WARN: deprecated: Usage of deprecated Conan 1.X features that will be removed in Conan 2.X:
WARN: deprecated:     'cpp_info.names' used in: zlib/1.3

======== Finalizing install (deploy, generators) ========
cli: Generating aggregated env files
cli: Generated aggregated env files: ['conanbuild.sh', 'conanrun.sh']
Install finished successfully

We can see now the binary package in our local cache:

$ conan list zlib:*
Local Cache
        5c0f3a1a222eebb6bff34980bcd3e024 (2024-04-10 11:50:34 UTC)
                arch: x86_64
                build_type: Release
                compiler: gcc
                compiler.version: 9
                os: Linux
                fPIC: True
                shared: False

Finally, upload the binary package to our Artifactory repository to make it available for our organization, users and CI jobs:

$ conan remote add myartifactoryrepo <artifactory_url>
$ conan upload zlib* -r=myartifactoryrepo -c

This way, consumers of the packages will not only enjoy the pre-compiled binaries and avoid having to always re-build from source all dependencies, but that will also provide stronger guarantees that the dependencies build and work correctly, that all dependencies and transitive dependencies play well together, etc. Decoupling the binary creation process from the binary consumption process is the way to achieve faster and more reliable usage of dependencies.

Remember, in a production setting, the conan upload command should be executed by CI, not developers, following the Conan guidelines. This approach ensures that package consumers enjoy pre-compiled binaries and consistency across dependencies.

Modifying the local-recipes-index repository files

One of the advantages of this approach is that all the changes that we do in every single recipe are automatically available for the Conan client. For example, changes to the recipes/zlib/config.yml file are immediately recognized by the Conan client. If you edit that file and remove all versions but the latest and then we list the recipes:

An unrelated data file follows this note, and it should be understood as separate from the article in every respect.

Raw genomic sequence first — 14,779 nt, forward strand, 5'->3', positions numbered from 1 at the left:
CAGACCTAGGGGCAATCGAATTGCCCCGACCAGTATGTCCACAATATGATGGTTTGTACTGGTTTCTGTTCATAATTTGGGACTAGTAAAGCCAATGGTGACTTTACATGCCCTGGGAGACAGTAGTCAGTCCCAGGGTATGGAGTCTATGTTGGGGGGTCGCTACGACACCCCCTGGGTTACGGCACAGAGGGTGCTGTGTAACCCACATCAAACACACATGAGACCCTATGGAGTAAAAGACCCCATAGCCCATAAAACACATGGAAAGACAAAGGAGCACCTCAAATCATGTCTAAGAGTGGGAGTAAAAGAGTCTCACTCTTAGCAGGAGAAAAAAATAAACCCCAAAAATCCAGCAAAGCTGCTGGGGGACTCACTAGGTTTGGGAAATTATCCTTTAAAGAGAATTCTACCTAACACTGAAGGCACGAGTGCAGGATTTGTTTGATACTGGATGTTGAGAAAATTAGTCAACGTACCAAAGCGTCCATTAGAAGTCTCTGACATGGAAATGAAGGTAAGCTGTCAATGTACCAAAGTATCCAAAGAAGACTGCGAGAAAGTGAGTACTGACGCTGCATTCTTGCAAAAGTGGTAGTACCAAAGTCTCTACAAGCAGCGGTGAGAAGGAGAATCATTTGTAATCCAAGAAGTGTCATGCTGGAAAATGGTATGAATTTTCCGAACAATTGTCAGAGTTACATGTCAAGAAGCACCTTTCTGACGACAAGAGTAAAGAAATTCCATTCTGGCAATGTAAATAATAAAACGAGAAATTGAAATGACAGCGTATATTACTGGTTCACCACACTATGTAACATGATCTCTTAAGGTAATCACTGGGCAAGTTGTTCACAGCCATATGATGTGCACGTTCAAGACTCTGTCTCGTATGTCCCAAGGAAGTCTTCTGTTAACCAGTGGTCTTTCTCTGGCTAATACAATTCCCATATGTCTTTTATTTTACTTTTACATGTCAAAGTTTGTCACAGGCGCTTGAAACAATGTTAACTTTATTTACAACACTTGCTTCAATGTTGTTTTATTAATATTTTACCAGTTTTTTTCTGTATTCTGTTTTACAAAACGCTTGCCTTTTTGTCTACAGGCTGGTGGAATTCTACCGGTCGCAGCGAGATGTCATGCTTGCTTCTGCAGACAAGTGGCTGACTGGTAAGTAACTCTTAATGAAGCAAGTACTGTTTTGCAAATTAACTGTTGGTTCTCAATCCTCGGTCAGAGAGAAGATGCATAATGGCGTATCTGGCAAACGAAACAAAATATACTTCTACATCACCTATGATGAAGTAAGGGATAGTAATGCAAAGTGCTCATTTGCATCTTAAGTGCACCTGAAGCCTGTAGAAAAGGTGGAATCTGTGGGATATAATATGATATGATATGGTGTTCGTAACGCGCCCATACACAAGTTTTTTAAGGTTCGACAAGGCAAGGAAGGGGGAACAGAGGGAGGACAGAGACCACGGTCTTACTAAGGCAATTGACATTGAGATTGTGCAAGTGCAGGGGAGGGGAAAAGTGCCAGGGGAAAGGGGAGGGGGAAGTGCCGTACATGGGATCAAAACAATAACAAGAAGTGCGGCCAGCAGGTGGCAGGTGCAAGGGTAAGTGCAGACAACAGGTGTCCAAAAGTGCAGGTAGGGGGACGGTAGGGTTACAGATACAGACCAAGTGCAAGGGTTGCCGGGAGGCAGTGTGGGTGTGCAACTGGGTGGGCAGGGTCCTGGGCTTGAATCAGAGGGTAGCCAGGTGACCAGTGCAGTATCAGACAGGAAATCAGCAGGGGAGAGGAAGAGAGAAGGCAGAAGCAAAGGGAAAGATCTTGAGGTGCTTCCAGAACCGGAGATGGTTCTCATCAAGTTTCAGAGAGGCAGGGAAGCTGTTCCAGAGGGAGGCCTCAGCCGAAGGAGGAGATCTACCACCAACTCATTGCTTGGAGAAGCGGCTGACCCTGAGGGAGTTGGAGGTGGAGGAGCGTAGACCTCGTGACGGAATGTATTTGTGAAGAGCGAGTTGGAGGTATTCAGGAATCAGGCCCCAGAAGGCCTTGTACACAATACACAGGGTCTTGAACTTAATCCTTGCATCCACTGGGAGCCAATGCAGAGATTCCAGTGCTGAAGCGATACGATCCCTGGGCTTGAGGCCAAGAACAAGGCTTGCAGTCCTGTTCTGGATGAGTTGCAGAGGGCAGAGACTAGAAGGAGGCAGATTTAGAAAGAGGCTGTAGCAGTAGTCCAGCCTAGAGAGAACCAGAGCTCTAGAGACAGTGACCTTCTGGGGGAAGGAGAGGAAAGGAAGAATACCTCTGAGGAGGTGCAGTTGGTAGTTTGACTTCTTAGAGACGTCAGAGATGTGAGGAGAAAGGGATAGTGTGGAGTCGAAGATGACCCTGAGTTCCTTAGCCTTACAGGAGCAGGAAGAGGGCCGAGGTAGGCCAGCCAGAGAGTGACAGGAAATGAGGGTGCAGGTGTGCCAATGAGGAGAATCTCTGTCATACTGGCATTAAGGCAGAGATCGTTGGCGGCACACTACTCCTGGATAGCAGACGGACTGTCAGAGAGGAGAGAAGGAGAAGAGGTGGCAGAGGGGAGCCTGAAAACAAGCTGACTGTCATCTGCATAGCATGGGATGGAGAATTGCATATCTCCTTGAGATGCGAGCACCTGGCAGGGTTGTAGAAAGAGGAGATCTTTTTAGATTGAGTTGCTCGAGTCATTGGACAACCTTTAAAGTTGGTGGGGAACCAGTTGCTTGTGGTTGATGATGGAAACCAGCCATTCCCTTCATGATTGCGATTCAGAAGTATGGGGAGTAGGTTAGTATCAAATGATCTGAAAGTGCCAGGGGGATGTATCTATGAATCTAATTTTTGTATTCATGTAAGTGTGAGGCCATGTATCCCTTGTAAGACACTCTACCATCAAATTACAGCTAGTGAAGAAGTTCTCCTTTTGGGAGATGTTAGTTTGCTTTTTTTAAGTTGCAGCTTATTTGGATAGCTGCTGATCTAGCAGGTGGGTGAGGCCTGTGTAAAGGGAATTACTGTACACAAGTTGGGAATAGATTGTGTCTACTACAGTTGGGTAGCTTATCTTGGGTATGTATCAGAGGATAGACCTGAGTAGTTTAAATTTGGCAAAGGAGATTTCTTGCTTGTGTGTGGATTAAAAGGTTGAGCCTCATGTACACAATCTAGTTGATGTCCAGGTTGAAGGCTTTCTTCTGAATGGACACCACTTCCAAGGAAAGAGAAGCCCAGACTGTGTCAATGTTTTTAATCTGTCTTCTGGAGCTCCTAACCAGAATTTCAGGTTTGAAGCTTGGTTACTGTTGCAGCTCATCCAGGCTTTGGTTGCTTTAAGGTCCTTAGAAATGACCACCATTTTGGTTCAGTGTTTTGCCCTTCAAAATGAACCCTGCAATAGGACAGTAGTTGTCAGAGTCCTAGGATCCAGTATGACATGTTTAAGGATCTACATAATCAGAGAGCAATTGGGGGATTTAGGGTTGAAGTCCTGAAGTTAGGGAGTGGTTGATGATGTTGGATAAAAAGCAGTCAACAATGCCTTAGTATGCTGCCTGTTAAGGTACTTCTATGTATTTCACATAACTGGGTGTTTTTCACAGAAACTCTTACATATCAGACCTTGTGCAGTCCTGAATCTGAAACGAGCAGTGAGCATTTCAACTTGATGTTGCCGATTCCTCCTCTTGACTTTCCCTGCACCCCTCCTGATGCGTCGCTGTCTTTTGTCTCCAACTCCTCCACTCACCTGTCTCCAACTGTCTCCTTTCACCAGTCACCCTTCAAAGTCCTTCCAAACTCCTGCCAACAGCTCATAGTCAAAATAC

$ conan list "zlib/*" -r=mycenter

When some of the recipes change, then note that the current Conan home already contains a cached copy of the package, so it will not update it unless we explicitly use the --update, as any other Conan remote.

So if we do a change in the zlib recipe in recipes/zlib/all/conanfile.py and repeat:

$ conan install --requires=zlib/1.3.1 -r=mycenter --update --build=missing

We will immediately have the new package binary locally built from source from the new modified recipe in our Conan home.

Using local-recipes-index Repositories in Production

Several important points should be considered when using this new feature:

  • It is designed for third-party packages, where recipes in one repository are creating packages with sources located elsewhere. To package your own code, the standard practice of adding conanfile.py recipes along with the source code and using the standard conan create flow is recommended.

  • The local-recipes-index repositories point to local folders in the filesystem. While users may choose to sync that folder with a git repository or other version control mechanisms, Conan is agnostic to this, as it is only aware of the folder in the filesystem that points to the (current) state of the repository. Users may choose to run git commands directly to switch branches/commit/tags and Conan will automatically recognise the changes

  • This approach operates at the source level and does not generate package binaries. For deployment for development and production environments, the use of a remote package server such as Artifactory is crucial. It’s important to note that this feature is not a replacement for Conan’s remote package servers, which play a vital role in hosting packages for regular use.

  • Also, note that a server remote can retain a history of changes storing multiple recipe revisions. In contrast, a local-recipes-index remote can only represent a single snapshot at any given time.

Furthermore, this feature does not support placing server URLs directly in recipes; remote repositories must be explicitly added with conan remote add. Decoupling abstract package requirements, such as “zlib/1.3.1”, from their specific origins is crucial to resolving dependencies correctly and leveraging Conan’s graph capabilities, including version conflict detection and resolution, version-ranges resolution, opting into pre-releases, platform_requires, replace_requires, etc. This separation also facilitates the implementation of modern DevOps practices, such as package immutability, full relocatability and package promotions.